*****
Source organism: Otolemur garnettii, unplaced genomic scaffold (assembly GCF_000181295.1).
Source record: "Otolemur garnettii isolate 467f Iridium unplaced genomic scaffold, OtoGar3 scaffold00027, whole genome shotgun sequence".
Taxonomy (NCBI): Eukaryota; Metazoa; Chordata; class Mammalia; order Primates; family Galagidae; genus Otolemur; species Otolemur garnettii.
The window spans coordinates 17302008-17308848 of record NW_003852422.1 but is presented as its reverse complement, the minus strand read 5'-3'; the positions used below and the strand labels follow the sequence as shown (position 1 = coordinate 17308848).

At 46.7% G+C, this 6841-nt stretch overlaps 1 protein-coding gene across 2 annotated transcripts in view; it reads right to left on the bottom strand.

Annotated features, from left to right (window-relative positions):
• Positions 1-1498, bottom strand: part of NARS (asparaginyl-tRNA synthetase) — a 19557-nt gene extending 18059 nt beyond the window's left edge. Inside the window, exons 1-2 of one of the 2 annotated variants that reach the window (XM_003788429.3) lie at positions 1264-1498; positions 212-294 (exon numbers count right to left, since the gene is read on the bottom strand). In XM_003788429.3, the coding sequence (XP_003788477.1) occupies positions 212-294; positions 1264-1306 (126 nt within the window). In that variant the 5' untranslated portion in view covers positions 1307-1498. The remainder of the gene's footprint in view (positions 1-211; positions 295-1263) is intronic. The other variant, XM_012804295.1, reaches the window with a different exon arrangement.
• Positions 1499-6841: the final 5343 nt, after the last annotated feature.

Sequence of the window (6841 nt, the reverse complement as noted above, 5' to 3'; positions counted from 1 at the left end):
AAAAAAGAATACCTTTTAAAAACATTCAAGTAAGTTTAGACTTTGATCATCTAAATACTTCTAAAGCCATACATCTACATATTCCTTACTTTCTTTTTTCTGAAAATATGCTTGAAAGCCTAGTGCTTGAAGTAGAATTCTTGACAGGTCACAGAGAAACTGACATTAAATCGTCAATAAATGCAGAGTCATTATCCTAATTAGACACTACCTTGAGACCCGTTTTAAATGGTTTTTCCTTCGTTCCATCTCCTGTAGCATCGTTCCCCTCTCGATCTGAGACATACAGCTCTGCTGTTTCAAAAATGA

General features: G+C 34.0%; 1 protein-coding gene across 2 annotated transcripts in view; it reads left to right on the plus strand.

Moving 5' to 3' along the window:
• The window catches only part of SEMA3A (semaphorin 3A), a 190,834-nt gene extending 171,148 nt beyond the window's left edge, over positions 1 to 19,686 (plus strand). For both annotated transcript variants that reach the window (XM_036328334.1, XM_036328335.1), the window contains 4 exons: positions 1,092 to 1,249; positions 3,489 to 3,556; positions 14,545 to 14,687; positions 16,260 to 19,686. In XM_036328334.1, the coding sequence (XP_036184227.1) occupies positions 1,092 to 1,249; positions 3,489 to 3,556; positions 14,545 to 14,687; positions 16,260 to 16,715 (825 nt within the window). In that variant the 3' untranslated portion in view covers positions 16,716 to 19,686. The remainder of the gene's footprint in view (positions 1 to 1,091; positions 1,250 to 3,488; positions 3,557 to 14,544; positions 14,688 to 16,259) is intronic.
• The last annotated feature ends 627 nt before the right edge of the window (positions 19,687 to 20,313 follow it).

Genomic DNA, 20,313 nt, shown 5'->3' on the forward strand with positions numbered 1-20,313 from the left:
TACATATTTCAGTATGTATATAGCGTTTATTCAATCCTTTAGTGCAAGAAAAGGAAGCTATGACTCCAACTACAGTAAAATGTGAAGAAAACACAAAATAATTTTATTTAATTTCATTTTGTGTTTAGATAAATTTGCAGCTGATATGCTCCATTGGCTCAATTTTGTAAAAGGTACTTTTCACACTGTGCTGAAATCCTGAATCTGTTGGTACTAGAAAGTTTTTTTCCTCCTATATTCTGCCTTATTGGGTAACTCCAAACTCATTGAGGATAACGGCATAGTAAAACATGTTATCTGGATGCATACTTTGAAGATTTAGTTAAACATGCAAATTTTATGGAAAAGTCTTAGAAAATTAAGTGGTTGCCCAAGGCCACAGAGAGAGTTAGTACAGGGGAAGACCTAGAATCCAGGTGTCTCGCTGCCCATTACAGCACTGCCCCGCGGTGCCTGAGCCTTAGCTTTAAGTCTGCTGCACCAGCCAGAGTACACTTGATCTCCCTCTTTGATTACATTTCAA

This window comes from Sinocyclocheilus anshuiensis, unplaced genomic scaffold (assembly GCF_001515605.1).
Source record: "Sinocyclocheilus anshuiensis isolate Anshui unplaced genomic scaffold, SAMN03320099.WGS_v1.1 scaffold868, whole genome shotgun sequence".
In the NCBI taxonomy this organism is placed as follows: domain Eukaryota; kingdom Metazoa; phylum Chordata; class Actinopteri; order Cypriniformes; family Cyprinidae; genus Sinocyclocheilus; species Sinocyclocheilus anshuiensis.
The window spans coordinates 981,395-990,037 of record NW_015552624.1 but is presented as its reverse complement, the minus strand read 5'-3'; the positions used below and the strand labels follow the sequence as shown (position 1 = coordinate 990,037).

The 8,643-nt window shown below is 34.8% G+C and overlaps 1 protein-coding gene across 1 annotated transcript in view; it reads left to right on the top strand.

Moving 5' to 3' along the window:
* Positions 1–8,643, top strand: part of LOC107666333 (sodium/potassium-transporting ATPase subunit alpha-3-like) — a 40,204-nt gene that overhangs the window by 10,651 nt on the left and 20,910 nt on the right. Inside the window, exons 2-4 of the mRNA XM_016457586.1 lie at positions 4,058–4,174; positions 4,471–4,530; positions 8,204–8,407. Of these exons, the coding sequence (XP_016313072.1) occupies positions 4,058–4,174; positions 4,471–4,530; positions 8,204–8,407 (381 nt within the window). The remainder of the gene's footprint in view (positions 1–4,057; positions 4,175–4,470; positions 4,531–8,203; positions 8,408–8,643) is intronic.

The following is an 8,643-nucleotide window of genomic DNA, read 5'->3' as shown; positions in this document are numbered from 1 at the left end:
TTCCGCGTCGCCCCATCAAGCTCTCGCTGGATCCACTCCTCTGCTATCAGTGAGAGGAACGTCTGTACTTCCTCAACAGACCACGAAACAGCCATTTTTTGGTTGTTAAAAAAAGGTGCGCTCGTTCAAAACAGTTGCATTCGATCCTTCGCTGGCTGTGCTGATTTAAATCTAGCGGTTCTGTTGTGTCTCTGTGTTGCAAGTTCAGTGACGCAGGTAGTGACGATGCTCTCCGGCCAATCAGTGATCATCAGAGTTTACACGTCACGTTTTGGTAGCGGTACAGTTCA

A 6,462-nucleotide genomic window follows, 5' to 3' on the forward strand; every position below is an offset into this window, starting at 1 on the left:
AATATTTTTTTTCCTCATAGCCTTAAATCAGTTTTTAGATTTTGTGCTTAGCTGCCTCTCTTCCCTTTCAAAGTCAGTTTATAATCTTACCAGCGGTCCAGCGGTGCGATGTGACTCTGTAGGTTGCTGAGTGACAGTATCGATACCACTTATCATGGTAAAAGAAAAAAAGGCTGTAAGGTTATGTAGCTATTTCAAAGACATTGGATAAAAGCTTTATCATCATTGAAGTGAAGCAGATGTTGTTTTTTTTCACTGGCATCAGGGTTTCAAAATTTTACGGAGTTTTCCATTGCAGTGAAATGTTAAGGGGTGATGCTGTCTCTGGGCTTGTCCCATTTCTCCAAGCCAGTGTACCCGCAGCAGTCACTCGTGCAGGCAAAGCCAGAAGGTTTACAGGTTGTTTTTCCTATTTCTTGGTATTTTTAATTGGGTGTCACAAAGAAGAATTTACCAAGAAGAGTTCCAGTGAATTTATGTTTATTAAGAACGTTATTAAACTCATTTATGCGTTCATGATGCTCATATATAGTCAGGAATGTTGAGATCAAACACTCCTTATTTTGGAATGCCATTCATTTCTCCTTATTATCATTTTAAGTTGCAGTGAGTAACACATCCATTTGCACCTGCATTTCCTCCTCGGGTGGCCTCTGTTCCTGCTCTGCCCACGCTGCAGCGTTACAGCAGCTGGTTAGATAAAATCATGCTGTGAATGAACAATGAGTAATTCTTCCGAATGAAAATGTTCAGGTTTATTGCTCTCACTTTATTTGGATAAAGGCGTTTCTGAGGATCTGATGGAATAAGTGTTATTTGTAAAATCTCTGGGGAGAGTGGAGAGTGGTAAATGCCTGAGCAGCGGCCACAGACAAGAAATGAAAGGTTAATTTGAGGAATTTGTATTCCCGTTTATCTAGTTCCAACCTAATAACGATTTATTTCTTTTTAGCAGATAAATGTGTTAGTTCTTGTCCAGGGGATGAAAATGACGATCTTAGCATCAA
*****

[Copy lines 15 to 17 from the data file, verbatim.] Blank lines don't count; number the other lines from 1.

Genomic DNA, 20,313 nt, shown 5'->3' on the forward strand with positions numbered 1-20,313 from the left:
TACATATTTCAGTATGTATATAGCGTTTATTCAATCCTTTAGTGCAAGAAAAGGAAGCTATGACTCCAACTACAGTAAAATGTGAAGAAAACACAAAATAATTTTATTTAATTTCATTTTGTGTTTAGATAAATTTGCAGCTGATATGCTCCATTGGCTCAATTTTGTAAAAGGTACTTTTCACACTGTGCTGAAATCCTGAATCTGTTGGTACTAGAAAGTTTTTTTCCTCCTATATTCTGCCTTATTGGGTAACTCCAAACTCATTGAGGATAACGGCATAGTAAAACATGTTATCTGGATGCATACTTTGAAGATTTAGTTAAACATGCAAATTTTATGGAAAAGTCTTAGAAAATTAAGTGGTTGCCCAAGGCCACAGAGAGAGTTAGTACAGGGGAAGACCTAGAATCCAGGTGTCTCGCTGCCCATTACAGCACTGCCCCGCGGTGCCTGAGCCTTAGCTTTAAGTCTGCTGCACCAGCCAGAGTACACTTGATCTCCCTCTTTGATTACATTTCAA

This window comes from Sinocyclocheilus anshuiensis, unplaced genomic scaffold (assembly GCF_001515605.1).